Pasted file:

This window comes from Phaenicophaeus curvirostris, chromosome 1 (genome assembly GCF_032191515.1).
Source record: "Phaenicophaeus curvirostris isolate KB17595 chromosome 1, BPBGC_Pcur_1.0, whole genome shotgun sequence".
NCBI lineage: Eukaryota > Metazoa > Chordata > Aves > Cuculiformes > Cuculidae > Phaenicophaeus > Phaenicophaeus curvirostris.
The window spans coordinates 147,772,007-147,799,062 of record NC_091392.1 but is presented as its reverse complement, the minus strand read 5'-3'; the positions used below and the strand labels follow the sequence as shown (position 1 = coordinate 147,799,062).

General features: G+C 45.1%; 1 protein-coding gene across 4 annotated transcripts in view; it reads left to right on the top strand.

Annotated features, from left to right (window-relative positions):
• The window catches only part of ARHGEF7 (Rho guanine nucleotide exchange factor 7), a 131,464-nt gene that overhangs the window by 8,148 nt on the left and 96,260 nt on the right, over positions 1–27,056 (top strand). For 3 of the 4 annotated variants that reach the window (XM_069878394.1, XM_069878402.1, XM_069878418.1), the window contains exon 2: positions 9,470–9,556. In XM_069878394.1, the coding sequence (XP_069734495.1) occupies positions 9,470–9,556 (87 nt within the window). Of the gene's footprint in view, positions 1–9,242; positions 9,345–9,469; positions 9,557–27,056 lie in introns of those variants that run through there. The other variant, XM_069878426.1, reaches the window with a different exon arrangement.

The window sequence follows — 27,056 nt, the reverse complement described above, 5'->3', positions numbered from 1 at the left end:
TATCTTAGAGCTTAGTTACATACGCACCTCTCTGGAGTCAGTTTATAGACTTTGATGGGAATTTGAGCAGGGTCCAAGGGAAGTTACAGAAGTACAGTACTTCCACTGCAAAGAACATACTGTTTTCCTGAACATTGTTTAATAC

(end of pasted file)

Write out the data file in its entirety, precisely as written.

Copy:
This window comes from Phaenicophaeus curvirostris, chromosome 1 (genome assembly GCF_032191515.1).
Source record: "Phaenicophaeus curvirostris isolate KB17595 chromosome 1, BPBGC_Pcur_1.0, whole genome shotgun sequence".
NCBI lineage: Eukaryota > Metazoa > Chordata > Aves > Cuculiformes > Cuculidae > Phaenicophaeus > Phaenicophaeus curvirostris.
The window spans coordinates 147,772,007-147,799,062 of record NC_091392.1 but is presented as its reverse complement, the minus strand read 5'-3'; the positions used below and the strand labels follow the sequence as shown (position 1 = coordinate 147,799,062).

General features: G+C 45.1%; 1 protein-coding gene across 4 annotated transcripts in view; it reads left to right on the top strand.

Annotated features, from left to right (window-relative positions):
• The window catches only part of ARHGEF7 (Rho guanine nucleotide exchange factor 7), a 131,464-nt gene that overhangs the window by 8,148 nt on the left and 96,260 nt on the right, over positions 1–27,056 (top strand). For 3 of the 4 annotated variants that reach the window (XM_069878394.1, XM_069878402.1, XM_069878418.1), the window contains exon 2: positions 9,470–9,556. In XM_069878394.1, the coding sequence (XP_069734495.1) occupies positions 9,470–9,556 (87 nt within the window). Of the gene's footprint in view, positions 1–9,242; positions 9,345–9,469; positions 9,557–27,056 lie in introns of those variants that run through there. The other variant, XM_069878426.1, reaches the window with a different exon arrangement.

The window sequence follows — 27,056 nt, the reverse complement described above, 5'->3', positions numbered from 1 at the left end:
TATCTTAGAGCTTAGTTACATACGCACCTCTCTGGAGTCAGTTTATAGACTTTGATGGGAATTTGAGCAGGGTCCAAGGGAAGTTACAGAAGTACAGTACTTCCACTGCAAAGAACATACTGTTTTCCTGAACATTGTTTAATAC